We are grateful for the enormous efforts of scientists, production experts and logistics teams that have made possible the deployment of COVID vaccines to our communities, families and employees. From a science perspective, the messenger-RNA vaccine technology developed for some of these products is incredibly powerful, and hopefully a gamechanger for vaccine development strategies in the future.
Amidst this unprecedented global vaccination effort, do you ever wonder what particles could be in the COVID vaccine you may have received? We know the vaccines from Pfizer-BioNTech and Moderna are based on lipid nanoparticles (LNPs) loaded with messenger-RNA — but what does the size distribution of these particles look like?
We found out! Spectradyne obtained a small residual sample of one of the mainstream two-dose vaccines and analyzed it using Spectradyne's nCS1TM. Since only 3 μL of the sample are required for measurement, we can be confident that no person was prevented from receiving a dose as a result of this testing!
The measurement results are shown in the figure. As expected for a LNP formulation, the particle size distribution is overwhelmingly dominated by particles smaller than 100 nm in diameter. Notably, the sample includes a readily measured concentration of particles as large as 2 μm in diameter.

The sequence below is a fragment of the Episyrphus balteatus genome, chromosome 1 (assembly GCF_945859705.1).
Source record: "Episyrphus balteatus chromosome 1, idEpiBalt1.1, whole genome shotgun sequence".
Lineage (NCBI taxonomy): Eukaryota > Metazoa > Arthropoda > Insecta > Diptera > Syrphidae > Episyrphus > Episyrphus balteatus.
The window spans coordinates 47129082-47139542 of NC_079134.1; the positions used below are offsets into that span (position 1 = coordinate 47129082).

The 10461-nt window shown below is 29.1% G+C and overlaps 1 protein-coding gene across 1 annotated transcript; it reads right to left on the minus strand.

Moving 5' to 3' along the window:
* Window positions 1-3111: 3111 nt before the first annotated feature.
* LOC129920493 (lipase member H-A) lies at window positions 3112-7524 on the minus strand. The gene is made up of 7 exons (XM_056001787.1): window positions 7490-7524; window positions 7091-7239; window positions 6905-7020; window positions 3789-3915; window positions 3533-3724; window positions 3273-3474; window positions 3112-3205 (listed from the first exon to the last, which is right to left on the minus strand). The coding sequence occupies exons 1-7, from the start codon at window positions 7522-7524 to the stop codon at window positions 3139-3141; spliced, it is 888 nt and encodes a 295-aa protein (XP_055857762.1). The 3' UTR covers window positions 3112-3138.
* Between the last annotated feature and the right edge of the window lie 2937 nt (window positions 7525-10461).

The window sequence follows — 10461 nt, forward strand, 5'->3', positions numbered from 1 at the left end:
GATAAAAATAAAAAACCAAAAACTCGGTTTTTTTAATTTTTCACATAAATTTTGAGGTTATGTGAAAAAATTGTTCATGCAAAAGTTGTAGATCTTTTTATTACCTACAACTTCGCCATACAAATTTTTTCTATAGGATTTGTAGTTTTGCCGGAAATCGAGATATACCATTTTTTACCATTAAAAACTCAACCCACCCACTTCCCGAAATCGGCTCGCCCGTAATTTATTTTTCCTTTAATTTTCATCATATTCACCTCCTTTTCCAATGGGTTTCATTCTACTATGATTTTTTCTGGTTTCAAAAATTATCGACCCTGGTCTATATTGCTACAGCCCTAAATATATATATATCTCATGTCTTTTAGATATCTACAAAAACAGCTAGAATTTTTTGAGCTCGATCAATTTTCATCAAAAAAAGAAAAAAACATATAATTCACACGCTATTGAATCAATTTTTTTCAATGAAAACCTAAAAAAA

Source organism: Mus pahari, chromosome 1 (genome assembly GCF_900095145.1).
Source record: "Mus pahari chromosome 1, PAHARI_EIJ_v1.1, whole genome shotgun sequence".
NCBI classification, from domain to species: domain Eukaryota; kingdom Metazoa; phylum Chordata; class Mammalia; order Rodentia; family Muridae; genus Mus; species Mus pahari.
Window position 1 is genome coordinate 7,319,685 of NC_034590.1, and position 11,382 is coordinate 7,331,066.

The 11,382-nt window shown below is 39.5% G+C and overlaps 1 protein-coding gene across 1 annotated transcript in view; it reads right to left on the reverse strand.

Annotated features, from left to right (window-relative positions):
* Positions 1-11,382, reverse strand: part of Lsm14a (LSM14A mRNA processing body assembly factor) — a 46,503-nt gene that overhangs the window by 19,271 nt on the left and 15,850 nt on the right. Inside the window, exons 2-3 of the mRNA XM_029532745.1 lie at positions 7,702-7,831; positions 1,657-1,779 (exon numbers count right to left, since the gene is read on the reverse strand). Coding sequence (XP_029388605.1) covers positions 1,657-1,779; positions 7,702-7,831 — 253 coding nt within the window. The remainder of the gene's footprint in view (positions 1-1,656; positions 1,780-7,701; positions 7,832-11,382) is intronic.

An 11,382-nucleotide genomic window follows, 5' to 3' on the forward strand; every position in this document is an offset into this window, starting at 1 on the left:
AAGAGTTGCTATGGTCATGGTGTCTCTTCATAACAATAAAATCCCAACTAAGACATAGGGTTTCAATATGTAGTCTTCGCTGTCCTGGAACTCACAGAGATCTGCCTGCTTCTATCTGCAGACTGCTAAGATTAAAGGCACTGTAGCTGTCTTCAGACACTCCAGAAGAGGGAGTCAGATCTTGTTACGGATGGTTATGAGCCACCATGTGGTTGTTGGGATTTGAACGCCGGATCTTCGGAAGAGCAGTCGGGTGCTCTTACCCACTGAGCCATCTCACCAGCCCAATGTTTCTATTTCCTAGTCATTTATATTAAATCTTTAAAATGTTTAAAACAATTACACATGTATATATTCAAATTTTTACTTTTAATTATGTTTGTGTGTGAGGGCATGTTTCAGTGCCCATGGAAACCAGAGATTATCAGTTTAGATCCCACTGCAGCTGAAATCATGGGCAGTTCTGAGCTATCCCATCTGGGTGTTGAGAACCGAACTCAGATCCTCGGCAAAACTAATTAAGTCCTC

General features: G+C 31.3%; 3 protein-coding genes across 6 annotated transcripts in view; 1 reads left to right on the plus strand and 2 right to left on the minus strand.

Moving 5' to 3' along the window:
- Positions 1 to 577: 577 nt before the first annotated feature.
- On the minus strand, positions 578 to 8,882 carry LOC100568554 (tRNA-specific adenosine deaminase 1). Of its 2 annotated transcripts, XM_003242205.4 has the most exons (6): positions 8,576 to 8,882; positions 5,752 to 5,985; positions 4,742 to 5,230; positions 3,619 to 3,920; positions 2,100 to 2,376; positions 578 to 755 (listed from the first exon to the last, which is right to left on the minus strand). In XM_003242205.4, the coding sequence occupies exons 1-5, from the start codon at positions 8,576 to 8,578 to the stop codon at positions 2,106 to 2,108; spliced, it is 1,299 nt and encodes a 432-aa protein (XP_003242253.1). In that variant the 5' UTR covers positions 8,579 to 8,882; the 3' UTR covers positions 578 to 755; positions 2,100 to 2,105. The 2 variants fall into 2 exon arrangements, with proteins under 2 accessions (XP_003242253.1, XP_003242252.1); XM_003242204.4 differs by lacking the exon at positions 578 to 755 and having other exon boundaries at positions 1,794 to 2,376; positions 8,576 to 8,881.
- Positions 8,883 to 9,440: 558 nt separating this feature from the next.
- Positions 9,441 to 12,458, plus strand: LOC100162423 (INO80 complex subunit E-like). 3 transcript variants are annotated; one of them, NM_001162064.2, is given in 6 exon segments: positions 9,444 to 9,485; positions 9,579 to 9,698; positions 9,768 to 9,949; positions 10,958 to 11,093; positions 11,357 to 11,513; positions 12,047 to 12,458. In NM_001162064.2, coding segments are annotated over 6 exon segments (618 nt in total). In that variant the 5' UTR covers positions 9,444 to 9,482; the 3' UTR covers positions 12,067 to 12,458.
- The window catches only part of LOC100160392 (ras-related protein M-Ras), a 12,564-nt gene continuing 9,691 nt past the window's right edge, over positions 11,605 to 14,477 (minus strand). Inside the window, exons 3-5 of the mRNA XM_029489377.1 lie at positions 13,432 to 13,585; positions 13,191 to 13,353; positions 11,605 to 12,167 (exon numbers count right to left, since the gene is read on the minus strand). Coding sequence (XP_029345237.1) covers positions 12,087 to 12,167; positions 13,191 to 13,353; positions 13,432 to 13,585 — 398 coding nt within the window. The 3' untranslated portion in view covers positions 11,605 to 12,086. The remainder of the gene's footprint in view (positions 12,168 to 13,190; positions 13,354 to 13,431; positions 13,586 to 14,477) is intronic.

While the presence of micron-sized particles in the sample comes as a surprise, these particles are likely degradation products in the sample (e.g., aggregates of smaller particles) that formed over time before measurement: While an effort was made to maintain 4°C storage conditions for the vaccine, the measurement of the sample was performed over 24 hours after its recommended expiration time for delivery to a recipient. As we've shown before in protein-based drug formulations, degradation products increase steadily over time as the formulation experiences stress (thermal stress or other). It certainly would be interesting to monitor the concentration of large particles forming in the COVID vaccine over time and validate the recommended expiration time of the preparations... another time!
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Figure 1. Measurement of a commercial two-part COVID vaccine, plotting concentration spectral density (CSD) versus particle diameter, using two microfluidic cartridges to cover the full size range.